Thursday, April 13, 2017

The Feet Say Run by Daniel A Blum **Review**

Publisher: Gabriel’s Horn Press
Pages: 349
Genre: Literary Fiction

At the age of eighty-five, Hans Jaeger finds himself a castaway among a group of
survivors on a deserted island.  What is my particular crime? he asks.   Why have I been chosen  for this fate? And so he begins his extraordinary chronicle. 

It would be an understatement to say he has lived a full life.  He has grown up in Nazi Germany and falls in love with Jewish girl.  He fights for the Germans on two continents, watches the Reich collapse spectacularly into occupation and starvation, and marries his former governess.  After the war he goes on wildflower expeditions in the Alps, finds solace among prostitutes while his wife lay in a coma, and marries a Brazilian chambermaid in order to receive a kidney from her. 

By turns sardonic and tragic and surreal, Hans’s story is the story of all of the
insanity, irony and horror of the modern world itself.  

Where do I begin? This book was layered in a way I should have expected from the synopsis yet it still took me by surprise. This guy has lived a lot of  life in his time. Some of it not so pretty or easy to digest. However, it was a riveting and provoking read. One thing that the reader will pick up on, is that that author created a two trains of thought are going on within this man. The guy seemed scattered and all over the place so the trains of thought made sense  there. Although I found the story a bit confusing at times, the author did keep my interest. If you like war time/Germany themed reads, you will like this read.


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Book Excerpt:

It was early November.  November 5, to be
exact.  1938.   I was with Hilda when we heard the news over
the radio.  A German diplomat had been
shot.  By a Jew.  We’d never heard of this diplomat.  Who had? 
But suddenly it was all over the news. 
This abominable act!  Committed
not just by a Jew.  But, rather, by the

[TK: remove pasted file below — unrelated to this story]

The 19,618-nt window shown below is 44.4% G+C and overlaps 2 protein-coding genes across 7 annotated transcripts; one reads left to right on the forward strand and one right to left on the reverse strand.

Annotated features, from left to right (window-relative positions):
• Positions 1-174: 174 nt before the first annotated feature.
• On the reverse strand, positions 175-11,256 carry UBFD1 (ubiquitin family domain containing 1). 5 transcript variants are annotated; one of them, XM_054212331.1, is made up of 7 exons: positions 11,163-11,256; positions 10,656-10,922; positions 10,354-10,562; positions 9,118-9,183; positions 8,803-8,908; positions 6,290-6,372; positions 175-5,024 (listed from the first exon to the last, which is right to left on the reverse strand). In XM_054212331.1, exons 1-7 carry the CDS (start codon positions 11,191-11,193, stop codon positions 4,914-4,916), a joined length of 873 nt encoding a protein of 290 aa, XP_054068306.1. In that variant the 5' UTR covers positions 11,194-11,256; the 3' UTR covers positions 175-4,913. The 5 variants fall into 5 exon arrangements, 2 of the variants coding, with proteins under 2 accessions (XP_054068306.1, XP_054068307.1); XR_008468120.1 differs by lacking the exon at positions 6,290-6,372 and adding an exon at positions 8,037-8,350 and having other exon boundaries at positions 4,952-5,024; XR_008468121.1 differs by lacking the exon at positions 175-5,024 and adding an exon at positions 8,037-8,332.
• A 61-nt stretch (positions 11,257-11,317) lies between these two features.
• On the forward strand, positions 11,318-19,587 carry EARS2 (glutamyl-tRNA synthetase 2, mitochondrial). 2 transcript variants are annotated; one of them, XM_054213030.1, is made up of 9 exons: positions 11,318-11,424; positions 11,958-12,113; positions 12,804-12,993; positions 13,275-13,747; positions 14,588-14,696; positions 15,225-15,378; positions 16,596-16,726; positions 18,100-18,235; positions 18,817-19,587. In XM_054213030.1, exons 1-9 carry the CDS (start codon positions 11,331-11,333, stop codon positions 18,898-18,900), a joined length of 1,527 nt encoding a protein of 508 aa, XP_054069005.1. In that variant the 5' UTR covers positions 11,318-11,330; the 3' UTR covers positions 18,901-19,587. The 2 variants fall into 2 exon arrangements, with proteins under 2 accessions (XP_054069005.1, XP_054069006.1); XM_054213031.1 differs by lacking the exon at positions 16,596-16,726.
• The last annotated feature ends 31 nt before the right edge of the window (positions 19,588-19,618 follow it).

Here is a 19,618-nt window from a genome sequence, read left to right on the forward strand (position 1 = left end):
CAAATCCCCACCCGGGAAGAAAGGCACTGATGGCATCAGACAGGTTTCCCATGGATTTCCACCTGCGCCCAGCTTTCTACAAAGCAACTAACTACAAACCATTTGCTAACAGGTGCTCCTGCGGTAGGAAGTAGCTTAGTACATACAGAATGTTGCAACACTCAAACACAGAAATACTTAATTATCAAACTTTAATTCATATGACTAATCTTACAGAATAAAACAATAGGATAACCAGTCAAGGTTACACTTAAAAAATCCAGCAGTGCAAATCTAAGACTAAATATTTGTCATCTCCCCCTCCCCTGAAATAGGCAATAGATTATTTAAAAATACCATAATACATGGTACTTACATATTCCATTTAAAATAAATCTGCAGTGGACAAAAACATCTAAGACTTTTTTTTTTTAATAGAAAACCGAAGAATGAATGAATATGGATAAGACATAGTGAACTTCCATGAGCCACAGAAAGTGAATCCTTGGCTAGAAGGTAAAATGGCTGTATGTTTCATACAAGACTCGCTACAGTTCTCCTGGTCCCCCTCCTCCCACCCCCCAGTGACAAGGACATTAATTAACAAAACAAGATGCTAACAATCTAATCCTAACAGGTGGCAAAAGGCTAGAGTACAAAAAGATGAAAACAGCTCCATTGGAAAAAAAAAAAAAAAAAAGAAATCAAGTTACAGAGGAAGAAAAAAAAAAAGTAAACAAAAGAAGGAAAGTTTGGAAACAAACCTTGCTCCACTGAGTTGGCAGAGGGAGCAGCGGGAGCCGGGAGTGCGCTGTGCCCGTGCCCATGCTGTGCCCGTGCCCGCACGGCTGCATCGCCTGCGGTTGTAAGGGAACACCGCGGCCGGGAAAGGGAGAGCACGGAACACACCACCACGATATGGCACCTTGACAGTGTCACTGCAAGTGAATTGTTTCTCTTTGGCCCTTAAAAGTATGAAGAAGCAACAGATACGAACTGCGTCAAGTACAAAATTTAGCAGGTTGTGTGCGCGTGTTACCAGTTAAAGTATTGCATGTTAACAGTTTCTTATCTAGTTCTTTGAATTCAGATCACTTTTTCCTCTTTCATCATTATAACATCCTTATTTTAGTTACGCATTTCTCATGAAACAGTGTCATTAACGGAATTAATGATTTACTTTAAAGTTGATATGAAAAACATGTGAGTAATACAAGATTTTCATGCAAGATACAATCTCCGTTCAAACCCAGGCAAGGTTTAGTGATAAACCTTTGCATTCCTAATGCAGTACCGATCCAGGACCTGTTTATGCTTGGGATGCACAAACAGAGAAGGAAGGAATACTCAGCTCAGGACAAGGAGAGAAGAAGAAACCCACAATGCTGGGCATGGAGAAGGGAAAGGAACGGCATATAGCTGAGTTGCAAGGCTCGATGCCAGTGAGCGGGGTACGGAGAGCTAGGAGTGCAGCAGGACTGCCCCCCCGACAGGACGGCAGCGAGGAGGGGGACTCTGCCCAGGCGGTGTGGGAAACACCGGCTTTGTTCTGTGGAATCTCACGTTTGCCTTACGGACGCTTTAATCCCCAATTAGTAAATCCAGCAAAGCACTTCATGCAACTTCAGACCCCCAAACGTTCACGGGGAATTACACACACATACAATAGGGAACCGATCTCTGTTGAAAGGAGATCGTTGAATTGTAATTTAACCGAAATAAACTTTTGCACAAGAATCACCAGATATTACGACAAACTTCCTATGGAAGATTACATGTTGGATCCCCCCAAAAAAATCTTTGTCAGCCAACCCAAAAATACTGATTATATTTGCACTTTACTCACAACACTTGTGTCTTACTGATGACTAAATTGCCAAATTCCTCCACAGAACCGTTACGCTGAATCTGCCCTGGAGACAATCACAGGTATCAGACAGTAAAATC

Jews.  This high crime!  For a few days the diplomat clung to
life.    But the fury of the official
broadcasts was astonishing.  The demands
for revenge.  And then, on the day I had
marked for my next visit with Sylvia, this obscure diplomat, now elevated to
the level of a great personage, died of his wounds—martyred himself for the
cause of all of us violated Germans.

Hilda and I just looked at one another.
“I think you need to get her out now,” Hilda said. 
And then, “If you’re going to do it.”
I nodded.
wireless was broadcasting stories of rioting breaking out all over
Anti-Jewish rage.  Synagogues
torched.  Storefronts smashed.  From inside Hilda’s apartment though, we
heard nothing.  It was like any other
night.  Would it really spread to our
quiet little town?
left for Sylvia’s before
midnight.  The
crooked alleys in Hilda’s neighborhood were all calm.  Maybe none of it was true.  There were people out here and there, maybe
more than usual —groups of threes and fours, mostly drawn out by the news,
wondering what they would see.  But it
was a chilly night, and that seemed to keep people moving.
I walked toward the river I could hear more voices.  And then there was something.  A lamp store. 
Brodsky’s Lamps and Lampshades. 
Smashed to ruins.  Shards of glass
everywhere.  Just as the radio had
described it.  Why had it happened here
though?  What was this strange, magical